Philip Pullman’s Cosmic Fantasies: An Appreciation of “His Dark Materials”
“Pullman’s trilogy has been my all-time favorite reading during the last decade . . .” (from Parents’ Choice)
I had extraordinary dreams the night I finished Philip Pullman’s trilogy His Dark Materials. In my mind’s eye, legions of angels and hosts of thousands crossed a starry sky composed of galaxies upon galaxies. These memorable visions made obvious to me that my usual nighttime fantasizing occurs on a much smaller scale, as if I were watching a modestly scaled television sitcom. But the dreams that night were different because they were so epic and so grand. If most people are like me and dream in a humble, sitcom-sized ways, then maybe only a rare few have minds capacious enough to engage in vast cosmos-making, imagining realms and inventing universes. I am thinking of Dante and Milton and Blake. We may now add Philip Pullman.
Pullman’s audience is commonly described as young adults and fantasy readers ready to move beyond Harry Potter, but sales indicate that he is also very popular among adults not so young. Critics often compare him to C.S. Lewis and J.R.R. Tolkein, but here I am ready to make a bold prediction: Within a few years, Pullman will outstrip these two and leave them in the dust. He is really that good.
But Pullman will not have an easy time in the spotlight. His anti-clerical attitude will not sit well with the religious; even to my irreligious tastes, his occasional bits about the papacy struck me as a cartoonish prejudice leftover from the nineteenth century. But more to the point, in recent years, evangelical Christians have engaged in witch hunts with the Harry Potter books (and even with the Oz books), hunting for, well, witches. Meanwhile, these same right-wing inquisitors have given a “pass” to Lewis and Tolkein because these two revered Writers-From-the-Past have linked High Fantasy with the High Church. Pullman, however, will never receive such an imprimatur because at bottom, in his world, ecclesiastical and adult authorities are conspiring against children in a vast plot to keep the human race shallow and unconscious.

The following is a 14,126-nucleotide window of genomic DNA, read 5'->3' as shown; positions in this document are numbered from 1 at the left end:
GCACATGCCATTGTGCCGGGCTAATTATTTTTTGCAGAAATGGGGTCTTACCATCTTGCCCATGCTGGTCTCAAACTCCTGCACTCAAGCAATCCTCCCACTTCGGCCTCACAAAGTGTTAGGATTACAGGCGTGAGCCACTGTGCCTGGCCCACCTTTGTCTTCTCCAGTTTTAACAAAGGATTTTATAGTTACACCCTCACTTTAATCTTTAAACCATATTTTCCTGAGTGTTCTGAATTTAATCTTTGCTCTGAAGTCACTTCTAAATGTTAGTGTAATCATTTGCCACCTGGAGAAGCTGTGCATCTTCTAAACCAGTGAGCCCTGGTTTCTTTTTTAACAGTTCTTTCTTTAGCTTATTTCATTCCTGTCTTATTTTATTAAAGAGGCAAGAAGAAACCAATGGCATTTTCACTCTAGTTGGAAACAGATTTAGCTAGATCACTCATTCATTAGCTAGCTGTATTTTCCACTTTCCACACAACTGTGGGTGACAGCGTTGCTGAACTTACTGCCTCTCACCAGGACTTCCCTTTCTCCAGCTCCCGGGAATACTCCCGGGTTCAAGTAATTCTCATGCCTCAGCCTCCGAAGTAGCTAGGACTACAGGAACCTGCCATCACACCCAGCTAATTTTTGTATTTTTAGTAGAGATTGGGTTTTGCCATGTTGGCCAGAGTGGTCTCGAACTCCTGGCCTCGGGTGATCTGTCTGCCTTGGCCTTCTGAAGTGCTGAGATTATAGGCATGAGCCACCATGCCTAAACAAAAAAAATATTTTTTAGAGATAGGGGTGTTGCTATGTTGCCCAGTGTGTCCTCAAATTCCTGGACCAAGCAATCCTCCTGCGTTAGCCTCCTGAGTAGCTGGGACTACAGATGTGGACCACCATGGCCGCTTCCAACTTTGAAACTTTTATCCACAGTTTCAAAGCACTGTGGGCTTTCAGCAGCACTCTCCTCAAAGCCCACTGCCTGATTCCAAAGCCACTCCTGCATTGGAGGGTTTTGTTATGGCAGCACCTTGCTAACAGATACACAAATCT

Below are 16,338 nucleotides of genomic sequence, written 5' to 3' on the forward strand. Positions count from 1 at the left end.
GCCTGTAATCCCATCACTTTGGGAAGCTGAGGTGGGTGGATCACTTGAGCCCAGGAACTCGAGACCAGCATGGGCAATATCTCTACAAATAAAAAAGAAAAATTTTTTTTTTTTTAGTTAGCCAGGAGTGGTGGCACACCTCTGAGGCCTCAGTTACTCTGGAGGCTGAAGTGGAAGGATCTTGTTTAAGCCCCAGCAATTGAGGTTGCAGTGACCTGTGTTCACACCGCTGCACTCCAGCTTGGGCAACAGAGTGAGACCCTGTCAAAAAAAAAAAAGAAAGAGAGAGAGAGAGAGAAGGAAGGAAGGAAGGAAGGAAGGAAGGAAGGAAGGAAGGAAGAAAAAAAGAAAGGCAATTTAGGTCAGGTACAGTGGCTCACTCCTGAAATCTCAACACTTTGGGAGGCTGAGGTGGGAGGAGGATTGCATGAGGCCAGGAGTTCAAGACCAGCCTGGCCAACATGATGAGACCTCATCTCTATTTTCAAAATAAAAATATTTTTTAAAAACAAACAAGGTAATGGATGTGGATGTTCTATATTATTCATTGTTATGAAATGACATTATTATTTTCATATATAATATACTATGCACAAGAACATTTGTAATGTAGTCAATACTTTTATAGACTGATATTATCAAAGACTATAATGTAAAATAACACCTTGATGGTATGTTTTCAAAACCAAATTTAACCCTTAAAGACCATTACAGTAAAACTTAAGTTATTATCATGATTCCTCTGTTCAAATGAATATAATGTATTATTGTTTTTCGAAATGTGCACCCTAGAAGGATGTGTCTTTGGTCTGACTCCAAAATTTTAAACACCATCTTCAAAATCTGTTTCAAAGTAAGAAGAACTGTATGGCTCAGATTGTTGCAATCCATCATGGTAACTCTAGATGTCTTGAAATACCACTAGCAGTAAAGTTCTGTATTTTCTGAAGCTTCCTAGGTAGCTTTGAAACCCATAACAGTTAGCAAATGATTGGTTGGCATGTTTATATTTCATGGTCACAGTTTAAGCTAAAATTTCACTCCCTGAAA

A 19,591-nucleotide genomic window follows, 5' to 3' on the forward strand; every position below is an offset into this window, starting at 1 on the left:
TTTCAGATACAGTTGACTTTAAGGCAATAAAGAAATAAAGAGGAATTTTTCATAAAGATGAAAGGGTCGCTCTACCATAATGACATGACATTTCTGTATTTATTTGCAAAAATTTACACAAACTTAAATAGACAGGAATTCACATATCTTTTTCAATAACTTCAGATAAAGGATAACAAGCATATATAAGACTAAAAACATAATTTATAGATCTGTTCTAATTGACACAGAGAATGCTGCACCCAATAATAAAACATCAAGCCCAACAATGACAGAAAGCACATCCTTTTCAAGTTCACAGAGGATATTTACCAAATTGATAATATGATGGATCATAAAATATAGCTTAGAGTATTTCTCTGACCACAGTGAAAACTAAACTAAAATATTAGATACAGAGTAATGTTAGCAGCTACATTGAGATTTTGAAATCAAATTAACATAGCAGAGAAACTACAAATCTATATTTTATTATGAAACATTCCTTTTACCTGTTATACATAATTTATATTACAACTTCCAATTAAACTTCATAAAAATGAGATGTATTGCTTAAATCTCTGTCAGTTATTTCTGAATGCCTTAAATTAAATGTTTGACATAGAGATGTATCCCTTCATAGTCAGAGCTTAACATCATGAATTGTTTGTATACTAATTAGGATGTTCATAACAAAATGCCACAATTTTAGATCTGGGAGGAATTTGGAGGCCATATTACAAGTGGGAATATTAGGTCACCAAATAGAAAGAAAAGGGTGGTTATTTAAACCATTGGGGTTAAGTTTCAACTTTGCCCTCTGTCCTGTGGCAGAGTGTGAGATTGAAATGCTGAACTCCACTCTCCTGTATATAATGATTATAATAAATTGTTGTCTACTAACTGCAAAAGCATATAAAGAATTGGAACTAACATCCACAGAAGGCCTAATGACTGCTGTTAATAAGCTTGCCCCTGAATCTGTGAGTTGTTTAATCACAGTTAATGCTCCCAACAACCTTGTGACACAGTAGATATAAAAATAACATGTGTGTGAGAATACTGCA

Saving the human race is the job of Lyra (Pullman’s wonderfully imagined young heroine) and her friend Will. They must thread their way through an ambiguous mix, the evil motivations and noble aspirations of Lord Asriel and Mrs. Coulter (whom Lyra later discovers are her parents). And having suggested the trilogy is imagined on a grand and cosmic scale, I will not surprise anyone by saying that a cast of thousands appears–including armored bears, tribes of witches, gypsy-like “gyptians,” and more, lots more.
In the first book, The Golden Compass, Lyra is a wild child who negotiates her way through two locales, the university town of Oxford and the arctic North. She does so by means of cleverness and the alethiometer (an I-Ching-like device that reveals the truth). Pullman also creates an interesting ambience for the story, part Victorian (say, explorers meeting in the paneled rooms of the Royal Geographic Society) and part sci-fi or futuristic. To grasp this hybrid atmosphere, imagine, for example, high-tech dirigibles. This style has come to be known as “steampunk.”
In the second book, The Subtle Knife, we are introduced to the notion that universes upon universes are stacked one upon the other and that these very different worlds are accessible. In the third book, The Amber Spyglass, the unity of the trilogy becomes clearer, including its preoccupation with “dust” or luminescent particles of consciousness that cluster around humans and permit us to rise above our material circumstances. Of course, what I have offered here is the skimpiest of summaries. Instead, you should turn to this trilogy yourself to see how Pullman has created an awesome universe of incredible complexity and, by the way, linked cognitive science with cosmology.
Still, the greatest of Pullman’s creations is the “daemon,” an animal-like creature which accompanies each human and embodies one’s particular personality. For example, Lord Asriel’s daemon is a snow leopard who visibly stalks by his side and interacts with others, while Mrs. Coulter’s daemon is an especially sinister golden monkey. Lyra’s own daemon is Pantalaimon who, like other daemons who belong to children, constantly changes shape in accompaniment to Lyra’s feelings: becoming a timid mouse when she is frightened, for instance, or a challenging bird of prey when she is courageous. This shape-shifting continues until a person enters puberty; then one’s daemon settles into a fixed and appropriate animal form. It says something about Pullman’s child-centered universe that puberty is regarded as the Fall.
So, now a personal disclosure: The three books of Pullman’s trilogy have been my all-time favorite reading during the last decade, and I have read them numerous times.
A version of this essay originally appeared in Parents’ Choice (October 2007). While British readers have long known Pullman’s work (the trilogy has been a bestseller in the U.K. and garnered awards like the Whitbread Prize), Americans seem to first need a film before picking up a book. In 2007, New Line Cinema released “The Golden Compass,” a movie based on the first book of the trilogy and starring Nicole Kidman as the villainous Mrs. Coulter. The result brought both good and bad news: Good, in that more viewers were prompted to seek out the books; Bad, in that there was no way a 113-minute film could do anything more than skim the surface of a complex story populated by a gejillion inhabitants. In any event, there has been no sequel to this initial film. But now word reaches us that the BBC is planning a series based on the trilogy.